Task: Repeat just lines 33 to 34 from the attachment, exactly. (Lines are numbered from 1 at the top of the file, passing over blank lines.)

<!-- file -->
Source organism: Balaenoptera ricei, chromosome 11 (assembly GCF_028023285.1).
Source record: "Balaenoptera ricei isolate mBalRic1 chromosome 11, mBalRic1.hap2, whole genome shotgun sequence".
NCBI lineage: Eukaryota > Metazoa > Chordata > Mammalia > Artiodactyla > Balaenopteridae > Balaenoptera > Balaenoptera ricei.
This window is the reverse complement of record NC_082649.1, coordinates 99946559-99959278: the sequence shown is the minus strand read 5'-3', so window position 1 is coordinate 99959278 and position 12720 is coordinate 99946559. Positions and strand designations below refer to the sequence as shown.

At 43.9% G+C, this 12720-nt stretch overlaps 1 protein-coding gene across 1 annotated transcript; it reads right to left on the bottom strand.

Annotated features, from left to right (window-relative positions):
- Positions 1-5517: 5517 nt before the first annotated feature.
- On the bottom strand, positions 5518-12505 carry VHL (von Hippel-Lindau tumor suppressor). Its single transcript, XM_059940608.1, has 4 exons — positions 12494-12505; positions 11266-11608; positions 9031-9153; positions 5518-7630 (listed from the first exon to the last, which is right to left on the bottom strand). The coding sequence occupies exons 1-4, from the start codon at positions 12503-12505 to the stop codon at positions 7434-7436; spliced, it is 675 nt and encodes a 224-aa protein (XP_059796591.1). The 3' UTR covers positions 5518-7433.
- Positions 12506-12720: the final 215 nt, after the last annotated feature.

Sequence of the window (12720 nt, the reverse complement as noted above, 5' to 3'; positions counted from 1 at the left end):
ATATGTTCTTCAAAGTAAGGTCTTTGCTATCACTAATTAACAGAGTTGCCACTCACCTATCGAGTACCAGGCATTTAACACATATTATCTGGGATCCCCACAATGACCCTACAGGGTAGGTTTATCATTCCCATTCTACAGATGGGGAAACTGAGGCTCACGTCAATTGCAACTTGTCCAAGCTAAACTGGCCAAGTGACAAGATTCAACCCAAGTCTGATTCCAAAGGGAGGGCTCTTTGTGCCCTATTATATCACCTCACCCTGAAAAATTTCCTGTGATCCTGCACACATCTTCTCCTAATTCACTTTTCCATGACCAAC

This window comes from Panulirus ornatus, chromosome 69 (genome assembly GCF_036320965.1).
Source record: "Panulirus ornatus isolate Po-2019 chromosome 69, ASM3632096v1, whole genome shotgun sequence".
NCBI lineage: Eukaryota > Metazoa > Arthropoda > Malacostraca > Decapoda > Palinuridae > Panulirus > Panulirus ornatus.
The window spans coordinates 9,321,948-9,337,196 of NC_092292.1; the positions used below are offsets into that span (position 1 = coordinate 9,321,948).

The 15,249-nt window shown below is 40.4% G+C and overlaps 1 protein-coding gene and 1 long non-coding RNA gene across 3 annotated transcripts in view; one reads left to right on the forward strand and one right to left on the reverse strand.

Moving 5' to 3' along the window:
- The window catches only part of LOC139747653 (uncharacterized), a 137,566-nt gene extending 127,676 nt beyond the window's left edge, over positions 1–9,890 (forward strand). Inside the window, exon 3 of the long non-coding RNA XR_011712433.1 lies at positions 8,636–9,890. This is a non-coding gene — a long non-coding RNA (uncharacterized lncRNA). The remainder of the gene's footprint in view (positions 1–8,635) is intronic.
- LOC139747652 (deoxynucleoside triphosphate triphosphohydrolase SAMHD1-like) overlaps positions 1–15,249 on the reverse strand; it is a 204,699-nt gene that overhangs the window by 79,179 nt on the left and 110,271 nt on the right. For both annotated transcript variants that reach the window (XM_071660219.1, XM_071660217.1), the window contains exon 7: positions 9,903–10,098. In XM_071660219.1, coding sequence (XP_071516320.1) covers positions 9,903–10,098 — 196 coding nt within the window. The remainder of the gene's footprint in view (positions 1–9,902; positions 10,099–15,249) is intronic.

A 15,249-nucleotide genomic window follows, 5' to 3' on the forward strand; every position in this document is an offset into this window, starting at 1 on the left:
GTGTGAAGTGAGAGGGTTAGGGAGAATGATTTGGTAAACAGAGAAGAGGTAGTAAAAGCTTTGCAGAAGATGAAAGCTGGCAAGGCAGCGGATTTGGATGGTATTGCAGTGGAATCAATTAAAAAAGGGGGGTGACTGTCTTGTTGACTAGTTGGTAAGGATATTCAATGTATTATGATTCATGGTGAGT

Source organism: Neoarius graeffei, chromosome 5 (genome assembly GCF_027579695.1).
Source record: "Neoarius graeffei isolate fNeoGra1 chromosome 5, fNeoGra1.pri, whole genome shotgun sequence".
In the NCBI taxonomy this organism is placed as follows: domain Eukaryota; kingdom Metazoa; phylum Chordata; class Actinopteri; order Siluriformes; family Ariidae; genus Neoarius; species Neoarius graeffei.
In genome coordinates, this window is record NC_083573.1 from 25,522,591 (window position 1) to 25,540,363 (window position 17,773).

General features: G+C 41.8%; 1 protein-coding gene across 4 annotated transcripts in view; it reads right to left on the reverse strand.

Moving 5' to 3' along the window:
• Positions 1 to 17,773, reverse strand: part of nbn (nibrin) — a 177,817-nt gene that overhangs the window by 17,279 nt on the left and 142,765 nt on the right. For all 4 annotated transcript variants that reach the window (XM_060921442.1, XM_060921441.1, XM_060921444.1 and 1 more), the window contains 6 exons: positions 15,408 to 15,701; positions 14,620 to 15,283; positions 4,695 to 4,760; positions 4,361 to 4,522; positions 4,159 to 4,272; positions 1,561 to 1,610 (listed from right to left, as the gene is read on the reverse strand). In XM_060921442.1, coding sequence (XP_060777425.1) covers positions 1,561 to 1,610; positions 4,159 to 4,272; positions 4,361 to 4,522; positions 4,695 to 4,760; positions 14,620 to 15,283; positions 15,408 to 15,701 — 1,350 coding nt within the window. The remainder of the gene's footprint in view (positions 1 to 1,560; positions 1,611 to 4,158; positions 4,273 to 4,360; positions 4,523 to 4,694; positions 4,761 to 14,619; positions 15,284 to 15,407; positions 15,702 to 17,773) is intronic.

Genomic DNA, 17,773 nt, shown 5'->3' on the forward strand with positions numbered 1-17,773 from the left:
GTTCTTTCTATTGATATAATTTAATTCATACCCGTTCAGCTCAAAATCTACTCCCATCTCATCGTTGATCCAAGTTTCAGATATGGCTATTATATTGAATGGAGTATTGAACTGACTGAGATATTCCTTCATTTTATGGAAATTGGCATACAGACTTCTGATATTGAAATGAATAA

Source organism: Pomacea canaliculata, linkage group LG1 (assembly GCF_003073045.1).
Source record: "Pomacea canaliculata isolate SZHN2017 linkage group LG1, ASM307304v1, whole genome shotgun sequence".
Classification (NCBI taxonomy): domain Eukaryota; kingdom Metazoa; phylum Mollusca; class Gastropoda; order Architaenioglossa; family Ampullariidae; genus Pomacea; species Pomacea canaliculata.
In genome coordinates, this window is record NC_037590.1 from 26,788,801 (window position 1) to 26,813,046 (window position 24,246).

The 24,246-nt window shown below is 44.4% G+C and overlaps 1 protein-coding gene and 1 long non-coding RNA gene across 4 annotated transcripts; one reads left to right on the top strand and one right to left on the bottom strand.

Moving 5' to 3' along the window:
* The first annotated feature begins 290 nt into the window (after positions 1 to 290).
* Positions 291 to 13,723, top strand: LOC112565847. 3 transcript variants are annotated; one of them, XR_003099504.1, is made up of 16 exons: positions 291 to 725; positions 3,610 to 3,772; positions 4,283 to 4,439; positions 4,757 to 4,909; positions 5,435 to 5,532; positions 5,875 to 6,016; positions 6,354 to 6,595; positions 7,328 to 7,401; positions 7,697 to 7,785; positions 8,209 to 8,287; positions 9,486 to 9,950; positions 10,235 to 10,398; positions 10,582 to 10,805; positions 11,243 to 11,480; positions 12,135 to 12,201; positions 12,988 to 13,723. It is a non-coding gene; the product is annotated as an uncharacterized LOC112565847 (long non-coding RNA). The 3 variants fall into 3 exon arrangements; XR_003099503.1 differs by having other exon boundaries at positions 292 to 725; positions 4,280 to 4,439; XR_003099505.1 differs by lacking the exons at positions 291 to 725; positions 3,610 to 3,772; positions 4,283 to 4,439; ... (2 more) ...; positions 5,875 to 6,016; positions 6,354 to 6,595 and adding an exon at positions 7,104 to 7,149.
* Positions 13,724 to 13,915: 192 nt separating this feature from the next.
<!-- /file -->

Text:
Classification (NCBI taxonomy): domain Eukaryota; kingdom Metazoa; phylum Mollusca; class Gastropoda; order Architaenioglossa; family Ampullariidae; genus Pomacea; species Pomacea canaliculata.
In genome coordinates, this window is record NC_037590.1 from 26,788,801 (window position 1) to 26,813,046 (window position 24,246).